Differential Geometry Sunday

I was able to actually stick with my plan a little earlier and spend the day parsing through some stuff in Kobayashi and Nomizu. That’s not a bad way to spend a Sunday.

Somewhere in the middle of that, I ended up stumbling upon something I’d always been somewhat privy to and I did so almost by accident. In the text, I ran across the definition f_* in the following context:

Consider two manifolds M and M' and a mapping f:M\to M' of the prior into the latter. Then for a point p\in M, the differential of f at p is a linear mapping f_*:T_p(M)\to T_{f(p)}(M') which is defined as follows: Given a vector X\in T_p(M), choose a path x(t) with p=x(t_0). Then f_*(X) is the vector tangent to the curve f(x(t)) at f(p)=f(x(t_0)).

The notation reminded me of something I saw during my very first foray into Differential Geometry, namely the Hodge star/dual operator. It was a notion that was so novel when I first saw it that I contemplated preparing a seminar talk at BGSU for my peers, none of whom were geometers of any kind; now that I’ve rediscovered it, I’m having similar ideas for my non-geometer peers here at FSU. But I’m getting ahead of myself…

Let M be a manifold of dimension \dim(M)=n and let \omega=\sum_I f_I dx_I be a k-form on M for k\leq n. Here, I denotes a multi-index which – without loss of generality – can be assumed to be increasing. Then the hodge star operator is the operator which takes \omega to the (n-k)-form *\omega =\sum_I f_I(*dx_I) where *dx_I=\varepsilon_I dx_{I^C}, where I^C is the multi-index consisting of all numbers 1,\ldots,n not in I, and where \varepsilon_I=\pm 1 denotes the sign of dx_I dx_{I^C}.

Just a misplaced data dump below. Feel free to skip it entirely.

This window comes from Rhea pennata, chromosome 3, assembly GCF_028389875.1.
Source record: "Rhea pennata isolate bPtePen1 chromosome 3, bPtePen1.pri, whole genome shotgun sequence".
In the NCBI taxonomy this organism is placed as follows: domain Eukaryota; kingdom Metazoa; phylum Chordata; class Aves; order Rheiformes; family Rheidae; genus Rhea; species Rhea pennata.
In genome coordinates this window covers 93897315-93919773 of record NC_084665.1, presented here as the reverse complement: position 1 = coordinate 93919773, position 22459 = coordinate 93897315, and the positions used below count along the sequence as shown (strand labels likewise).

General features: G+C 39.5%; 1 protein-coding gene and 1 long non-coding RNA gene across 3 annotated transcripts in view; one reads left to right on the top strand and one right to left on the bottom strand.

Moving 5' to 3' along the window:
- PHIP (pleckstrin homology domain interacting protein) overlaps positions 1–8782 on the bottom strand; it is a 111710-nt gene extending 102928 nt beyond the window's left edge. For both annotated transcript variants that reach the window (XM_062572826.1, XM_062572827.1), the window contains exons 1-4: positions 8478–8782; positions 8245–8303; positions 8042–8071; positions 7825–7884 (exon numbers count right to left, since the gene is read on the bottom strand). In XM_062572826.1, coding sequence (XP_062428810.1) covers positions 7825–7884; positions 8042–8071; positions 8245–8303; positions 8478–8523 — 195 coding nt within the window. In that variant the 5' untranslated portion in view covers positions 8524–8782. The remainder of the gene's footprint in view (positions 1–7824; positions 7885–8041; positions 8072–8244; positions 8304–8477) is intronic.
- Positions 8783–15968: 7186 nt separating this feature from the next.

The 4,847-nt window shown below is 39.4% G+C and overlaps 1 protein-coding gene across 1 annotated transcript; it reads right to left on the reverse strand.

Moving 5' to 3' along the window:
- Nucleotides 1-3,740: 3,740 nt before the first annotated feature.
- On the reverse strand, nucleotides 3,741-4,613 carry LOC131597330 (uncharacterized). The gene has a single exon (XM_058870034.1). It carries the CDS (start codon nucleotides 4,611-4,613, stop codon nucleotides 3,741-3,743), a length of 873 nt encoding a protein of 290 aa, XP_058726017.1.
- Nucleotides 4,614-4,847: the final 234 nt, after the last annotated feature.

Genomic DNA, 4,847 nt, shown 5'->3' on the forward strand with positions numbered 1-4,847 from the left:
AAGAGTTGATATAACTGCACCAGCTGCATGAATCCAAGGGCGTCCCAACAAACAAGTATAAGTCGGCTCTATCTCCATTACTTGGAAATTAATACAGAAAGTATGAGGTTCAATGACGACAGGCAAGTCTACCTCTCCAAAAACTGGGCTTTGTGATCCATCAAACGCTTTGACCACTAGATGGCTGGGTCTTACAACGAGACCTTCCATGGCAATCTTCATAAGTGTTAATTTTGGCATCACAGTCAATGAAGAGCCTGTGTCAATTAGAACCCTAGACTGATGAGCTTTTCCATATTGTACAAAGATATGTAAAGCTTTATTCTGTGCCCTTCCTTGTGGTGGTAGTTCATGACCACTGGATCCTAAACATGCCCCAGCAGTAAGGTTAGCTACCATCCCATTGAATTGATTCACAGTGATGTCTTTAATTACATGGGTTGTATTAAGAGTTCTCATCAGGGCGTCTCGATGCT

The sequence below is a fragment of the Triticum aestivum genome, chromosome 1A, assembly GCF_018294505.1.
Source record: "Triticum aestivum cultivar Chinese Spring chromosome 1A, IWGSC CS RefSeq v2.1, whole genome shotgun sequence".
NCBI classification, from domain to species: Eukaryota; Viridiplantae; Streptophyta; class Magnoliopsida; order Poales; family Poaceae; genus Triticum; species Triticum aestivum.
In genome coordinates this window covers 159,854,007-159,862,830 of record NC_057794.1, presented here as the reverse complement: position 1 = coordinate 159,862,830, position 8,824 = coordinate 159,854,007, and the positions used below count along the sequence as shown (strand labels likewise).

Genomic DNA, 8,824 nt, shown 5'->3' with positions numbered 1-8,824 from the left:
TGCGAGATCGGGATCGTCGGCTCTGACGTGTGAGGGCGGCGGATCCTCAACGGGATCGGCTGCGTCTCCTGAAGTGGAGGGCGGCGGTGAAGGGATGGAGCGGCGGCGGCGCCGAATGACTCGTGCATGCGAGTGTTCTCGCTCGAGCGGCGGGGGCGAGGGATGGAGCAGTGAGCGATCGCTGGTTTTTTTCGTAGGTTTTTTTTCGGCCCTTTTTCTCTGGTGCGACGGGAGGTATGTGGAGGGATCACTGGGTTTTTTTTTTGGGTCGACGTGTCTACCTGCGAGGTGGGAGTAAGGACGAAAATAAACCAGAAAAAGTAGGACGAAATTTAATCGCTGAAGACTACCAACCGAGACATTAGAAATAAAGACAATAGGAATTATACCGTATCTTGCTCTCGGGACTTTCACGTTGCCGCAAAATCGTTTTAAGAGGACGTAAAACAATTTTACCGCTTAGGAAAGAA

Here’s what all that says:

Say we’re in \mathbb{R}^3 with the standard orthonormal directional 1-forms dx, dy, and dz. As expected, the 0-form 1 gets mapped to *1=dx\wedge dy\wedge dz and the volume form dx\wedge dy\wedge dz satisfies *(dx\wedge dy\wedge dz)=1. Also, the Hodge star operator * maps each of the aforementioned coordinate 1-forms to the following 3-1 = 2-forms:

*dx=dy\wedge dz, *dy=dz\wedge dx, and *dz=dx\wedge dy.

Similarly, the following summarizes the behavior of the Hodge star on the 2-forms:

*(dx\wedge dy)=dz, *(dx\wedge dz)=-dy, *(dy\wedge dz)=dx.

As a less trivial example1, consider the case of \mathbb{R}^3 (again) with the metric ds^2=dx^2+dy^2-dt^2. This space + metric combination is the Lorentzian manifold known as Minkowski Space. Here, the basis has the form \{dx,dy,dt\} but the presence of the negative square of the t component changes the behavior of the Hodge star operator as seen below:

*1=dx\wedge dy\wedge dt
*dx = dy\wedge dt
*dy = -(dx\wedge dt)=dt\wedge dx
*dt = dx\wedge dy
*(dx\wedge dy) = dt
*(dy\wedge dt)=-dx
*(dx\wedge dt)=-dy
*(dx\wedge dy\wedge dt)=-1.

As expected, the properties of the Hodge star operator run far more deeply than the ones described above. To see more, see the paper cited in [1] below. There are also lots of other resources online as well.


    1. Example taken from Tevian Dray of Oregon State.

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One thought on “Differential Geometry Sunday

  1. Pingback: Hodge Dual part deux | riemannian hunger

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